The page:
Johnson & Johnson has recalled 100 million products over the past two years, with the most massive recalls in 2010. These recalls have caused a shortage of Tylenol, Motrin, Sudafed, and Benadryl, but also a serious PR problem for J&J, which is now battling a dwindling trust in consumers over its manufacturing and quality control issues.
The last recall, announced July 28, deals with one product lot (60,912 bottles) of TYLENOL Extra Strength Caplets, 225 count bottles, distributed in the U.S. The product was manufactured in February, 2009, and it’s being recalled because of reports of musty, moldy odor, which has been linked to the presence of trace amounts of a chemical known as 2,4,6-tribromoanisole (TBA). The chemical is generally used as a fungicide to treat wooden pallets on which product packaging materials are transported and stored. The company is recalling the TYLENOL Extra Strength Caplets containing traces of the chemical as TBA has been associated with temporary and non-serious gastrointestinal symptoms.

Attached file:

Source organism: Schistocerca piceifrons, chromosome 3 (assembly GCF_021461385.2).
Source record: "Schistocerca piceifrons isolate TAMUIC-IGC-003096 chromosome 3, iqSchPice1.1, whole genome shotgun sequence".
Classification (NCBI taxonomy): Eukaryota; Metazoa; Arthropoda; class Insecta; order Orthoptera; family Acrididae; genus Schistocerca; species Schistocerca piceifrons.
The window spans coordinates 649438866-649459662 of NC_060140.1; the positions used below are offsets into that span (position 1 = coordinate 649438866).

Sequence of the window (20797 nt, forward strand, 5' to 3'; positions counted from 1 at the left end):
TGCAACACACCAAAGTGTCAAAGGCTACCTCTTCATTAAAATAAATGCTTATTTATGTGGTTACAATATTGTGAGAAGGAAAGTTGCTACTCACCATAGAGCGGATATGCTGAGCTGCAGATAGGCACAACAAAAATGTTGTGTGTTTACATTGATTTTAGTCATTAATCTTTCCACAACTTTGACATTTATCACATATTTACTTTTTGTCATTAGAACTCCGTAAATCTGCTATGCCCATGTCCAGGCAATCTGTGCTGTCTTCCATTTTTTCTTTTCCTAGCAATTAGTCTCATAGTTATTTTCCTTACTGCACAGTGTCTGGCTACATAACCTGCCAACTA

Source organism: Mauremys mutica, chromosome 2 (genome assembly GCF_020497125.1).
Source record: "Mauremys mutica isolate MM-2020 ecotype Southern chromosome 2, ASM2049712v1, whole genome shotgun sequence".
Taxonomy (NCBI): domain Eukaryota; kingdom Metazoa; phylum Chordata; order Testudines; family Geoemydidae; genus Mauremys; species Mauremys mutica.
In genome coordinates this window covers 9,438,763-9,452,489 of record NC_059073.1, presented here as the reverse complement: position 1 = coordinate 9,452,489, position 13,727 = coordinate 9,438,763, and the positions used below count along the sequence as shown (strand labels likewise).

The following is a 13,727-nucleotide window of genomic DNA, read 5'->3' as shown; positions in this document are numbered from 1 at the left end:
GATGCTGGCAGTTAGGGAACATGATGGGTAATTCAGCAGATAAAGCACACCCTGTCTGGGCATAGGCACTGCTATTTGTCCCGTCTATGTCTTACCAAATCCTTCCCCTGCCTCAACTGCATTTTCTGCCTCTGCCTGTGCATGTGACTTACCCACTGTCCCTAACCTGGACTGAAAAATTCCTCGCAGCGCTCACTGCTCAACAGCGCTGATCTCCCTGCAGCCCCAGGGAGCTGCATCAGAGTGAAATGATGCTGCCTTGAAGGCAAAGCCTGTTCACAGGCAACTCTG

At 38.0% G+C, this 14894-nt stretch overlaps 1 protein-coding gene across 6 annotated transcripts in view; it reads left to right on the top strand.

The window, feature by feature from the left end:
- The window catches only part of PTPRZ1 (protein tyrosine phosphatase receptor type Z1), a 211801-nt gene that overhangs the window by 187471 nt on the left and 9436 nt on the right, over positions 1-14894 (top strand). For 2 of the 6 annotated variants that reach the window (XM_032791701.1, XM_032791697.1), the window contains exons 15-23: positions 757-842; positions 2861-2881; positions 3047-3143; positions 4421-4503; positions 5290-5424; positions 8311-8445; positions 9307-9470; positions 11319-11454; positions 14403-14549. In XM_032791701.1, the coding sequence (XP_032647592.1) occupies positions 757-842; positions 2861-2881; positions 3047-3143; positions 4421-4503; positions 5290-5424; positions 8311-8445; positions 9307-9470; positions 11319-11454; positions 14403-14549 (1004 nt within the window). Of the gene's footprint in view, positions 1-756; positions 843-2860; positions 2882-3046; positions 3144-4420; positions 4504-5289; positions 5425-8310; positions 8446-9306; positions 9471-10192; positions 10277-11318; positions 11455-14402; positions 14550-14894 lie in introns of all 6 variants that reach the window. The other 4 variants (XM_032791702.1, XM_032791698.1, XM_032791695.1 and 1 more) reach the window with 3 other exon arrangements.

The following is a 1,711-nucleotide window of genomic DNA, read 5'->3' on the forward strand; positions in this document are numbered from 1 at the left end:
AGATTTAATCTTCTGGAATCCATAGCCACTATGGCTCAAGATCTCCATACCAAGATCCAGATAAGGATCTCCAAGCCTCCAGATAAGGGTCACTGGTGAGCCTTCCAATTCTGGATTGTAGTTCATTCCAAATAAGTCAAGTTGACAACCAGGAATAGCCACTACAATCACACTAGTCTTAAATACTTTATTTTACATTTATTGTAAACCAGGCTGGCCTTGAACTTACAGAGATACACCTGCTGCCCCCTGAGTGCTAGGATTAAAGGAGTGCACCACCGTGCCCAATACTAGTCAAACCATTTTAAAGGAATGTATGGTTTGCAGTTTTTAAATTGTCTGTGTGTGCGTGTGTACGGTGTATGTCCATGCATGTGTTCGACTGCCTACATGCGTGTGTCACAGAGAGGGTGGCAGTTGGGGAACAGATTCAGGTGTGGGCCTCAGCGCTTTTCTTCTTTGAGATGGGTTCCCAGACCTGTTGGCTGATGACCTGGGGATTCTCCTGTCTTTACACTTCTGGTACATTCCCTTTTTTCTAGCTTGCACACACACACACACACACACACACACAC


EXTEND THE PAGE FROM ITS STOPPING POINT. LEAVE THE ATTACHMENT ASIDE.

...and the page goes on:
If you are unsure about your Tylenol product, you can find the lot number for the recalled product on the side of the bottle label: ABA619. UPC Code is 300450444271.
Consumers who purchased product from the lot included in this recall should stop using the product and contact McNeil Consumer Healthcare by calling 1-888-222-6036 (Monday-Friday 8 a.m. to 8 p.m. Eastern Time) for instructions about receiving a refund or product coupon.
Of course, Burson-Marsteller is PR royalty for the amazing crisis PR work they did in 1982, after seven people died after taking cyanide-laced capsules of Extra-Strength Tylenol – and the brand recalled all Tylenol capsules from store shelves. B-M continues handling certain projects for Tylenol, and Zeno Group handles some of the company’s consumer brand work.